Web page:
Part II explores the values that have shaped the evolution of marriage law within plural legal systems, including the impact of colonialism, the desire to preserve culture and tradition, the desire to promote women's equality within the family, and the recognition of choice in governing marriage law. As I have argued elsewhere, the discourse on gender equality in the region must engage both the promotion of equality rights and the preservation of custom. (12) These dominant frames provide the foundation for any discussion of women's rights within the family in Commonwealth Africa.

Part II also interrogates the plural legal system as a possible site for the exercise of women's agency in the choice of governing marriage law. Within the plural legal systems of Commonwealth Africa, statutory marriage regimes can offer women a more equitable, though imperfect, alternative to the relevant customary or religious marriage law. (13) Within these plural systems, women have the option to marry according to statutory law, an option that allows some women to exercise agency in protecting their own rights within the marital relationship. (14) Eliminating the state's role in marriage or eliminating marriage as a legal category in the Commonwealth African context would simply narrow the range of marriage options for women. Given the entrenched attachment to marriage in the region, rates of customary marriage would rise, reducing the opportunity for women to choose a marital regime that is more hospitable to women's rights while preserving traditional notions of marriage. By offering a civil law alternative to traditional marriage, the state plays a crucial role in protecting the exercise of women's agency in the choice of governing marriage law. Although the patriarchal social context of the family constrains women's ability to exercise that choice, the existence of a more equitable statutory alternative to traditional, customary marriage also serves an expressive function. The statutory alternative, even if selected by a minority of marrying couples in the region, expresses the state's normative commitment to women's rights within the family.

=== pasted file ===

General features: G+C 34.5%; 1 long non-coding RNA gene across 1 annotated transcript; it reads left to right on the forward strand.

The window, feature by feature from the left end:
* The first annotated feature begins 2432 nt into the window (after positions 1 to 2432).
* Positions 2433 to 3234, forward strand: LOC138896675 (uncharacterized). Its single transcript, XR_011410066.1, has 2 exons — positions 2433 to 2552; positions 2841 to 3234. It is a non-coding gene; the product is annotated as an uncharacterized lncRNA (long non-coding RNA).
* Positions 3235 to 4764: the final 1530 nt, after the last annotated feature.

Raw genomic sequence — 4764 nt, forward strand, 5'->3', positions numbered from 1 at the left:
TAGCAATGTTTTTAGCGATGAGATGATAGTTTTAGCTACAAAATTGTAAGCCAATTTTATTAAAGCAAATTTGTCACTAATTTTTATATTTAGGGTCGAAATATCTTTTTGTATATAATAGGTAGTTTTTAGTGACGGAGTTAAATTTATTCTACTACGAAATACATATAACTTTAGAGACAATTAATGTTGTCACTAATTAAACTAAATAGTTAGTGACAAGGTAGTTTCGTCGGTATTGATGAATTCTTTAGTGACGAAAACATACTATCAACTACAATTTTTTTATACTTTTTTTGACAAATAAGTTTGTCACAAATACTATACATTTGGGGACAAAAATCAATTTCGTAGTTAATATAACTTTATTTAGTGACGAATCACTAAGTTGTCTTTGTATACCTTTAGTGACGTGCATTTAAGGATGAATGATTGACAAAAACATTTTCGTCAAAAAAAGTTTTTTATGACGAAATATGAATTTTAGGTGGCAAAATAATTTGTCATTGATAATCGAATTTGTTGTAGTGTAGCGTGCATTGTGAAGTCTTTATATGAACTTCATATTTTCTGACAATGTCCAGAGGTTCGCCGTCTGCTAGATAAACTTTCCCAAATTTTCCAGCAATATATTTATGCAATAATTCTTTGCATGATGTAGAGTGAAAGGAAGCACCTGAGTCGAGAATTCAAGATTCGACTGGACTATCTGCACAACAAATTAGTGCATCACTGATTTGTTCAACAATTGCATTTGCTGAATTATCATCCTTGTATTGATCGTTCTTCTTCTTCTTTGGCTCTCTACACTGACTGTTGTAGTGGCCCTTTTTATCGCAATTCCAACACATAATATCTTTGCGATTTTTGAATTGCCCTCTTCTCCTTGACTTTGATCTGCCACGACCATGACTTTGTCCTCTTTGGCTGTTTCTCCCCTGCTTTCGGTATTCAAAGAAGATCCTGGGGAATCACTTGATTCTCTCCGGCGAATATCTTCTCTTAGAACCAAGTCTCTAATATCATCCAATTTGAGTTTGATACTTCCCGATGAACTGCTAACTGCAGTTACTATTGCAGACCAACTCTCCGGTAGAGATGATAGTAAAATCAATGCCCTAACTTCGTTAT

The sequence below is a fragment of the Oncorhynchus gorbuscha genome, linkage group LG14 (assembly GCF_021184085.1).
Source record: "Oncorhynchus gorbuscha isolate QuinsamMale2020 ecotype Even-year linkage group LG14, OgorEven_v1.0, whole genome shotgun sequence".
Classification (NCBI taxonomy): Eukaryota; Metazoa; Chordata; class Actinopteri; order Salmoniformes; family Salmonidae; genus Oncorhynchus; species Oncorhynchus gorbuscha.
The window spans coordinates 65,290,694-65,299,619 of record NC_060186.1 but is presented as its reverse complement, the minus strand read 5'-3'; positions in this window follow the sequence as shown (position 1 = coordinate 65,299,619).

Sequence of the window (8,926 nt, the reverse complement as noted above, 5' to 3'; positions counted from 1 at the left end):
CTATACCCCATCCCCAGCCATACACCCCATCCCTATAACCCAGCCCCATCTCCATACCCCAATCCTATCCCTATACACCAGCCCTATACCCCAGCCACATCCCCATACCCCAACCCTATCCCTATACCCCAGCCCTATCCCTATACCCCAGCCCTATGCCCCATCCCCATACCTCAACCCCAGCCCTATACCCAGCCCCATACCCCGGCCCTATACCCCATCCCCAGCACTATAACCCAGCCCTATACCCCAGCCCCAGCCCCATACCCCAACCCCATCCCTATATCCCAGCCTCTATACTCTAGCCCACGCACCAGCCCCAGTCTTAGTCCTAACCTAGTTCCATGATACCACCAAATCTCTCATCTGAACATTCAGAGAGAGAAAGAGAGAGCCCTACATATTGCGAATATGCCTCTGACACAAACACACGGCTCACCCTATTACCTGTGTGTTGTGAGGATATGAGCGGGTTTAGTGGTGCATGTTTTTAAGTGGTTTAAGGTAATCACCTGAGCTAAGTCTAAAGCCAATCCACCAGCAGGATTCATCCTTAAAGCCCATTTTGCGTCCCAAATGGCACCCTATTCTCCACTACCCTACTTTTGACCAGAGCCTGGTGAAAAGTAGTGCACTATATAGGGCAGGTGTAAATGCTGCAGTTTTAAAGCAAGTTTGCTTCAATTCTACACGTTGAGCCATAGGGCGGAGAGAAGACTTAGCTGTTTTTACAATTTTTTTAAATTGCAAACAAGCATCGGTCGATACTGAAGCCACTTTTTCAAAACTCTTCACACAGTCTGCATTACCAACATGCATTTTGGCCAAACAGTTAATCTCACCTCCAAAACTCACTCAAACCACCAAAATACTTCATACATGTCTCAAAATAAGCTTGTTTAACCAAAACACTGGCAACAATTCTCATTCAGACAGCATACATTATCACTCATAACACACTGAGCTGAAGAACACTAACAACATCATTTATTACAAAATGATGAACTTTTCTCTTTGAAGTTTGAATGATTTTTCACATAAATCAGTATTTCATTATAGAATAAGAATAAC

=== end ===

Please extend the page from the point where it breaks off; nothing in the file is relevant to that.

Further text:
In Part III of the Article, I advocate preserving a role for the state in marriage regulation in Commonwealth Africa on two primary grounds. First, the state has an obligation to promote gender equality within relationships. (15) The state must take seriously its international human rights obligations to intervene in marriage. Abrogation of the state's role in marriage regulation would, in fact, contravene human rights obligations. Article 16 of the Convention on the Elimination of All Forms of Discrimination Against Women (CEDAW), for example, requires States parties to actively engage in the promotion of equality within marriage. (16) It would be impossible for a state to fulfill this obligation if it abdicated responsibility over marriage regulation or constructed a minimal role for state intervention within marriage.

Second, the state has a role to play in the protection of equality across relationships. To this end, the state must protect not only...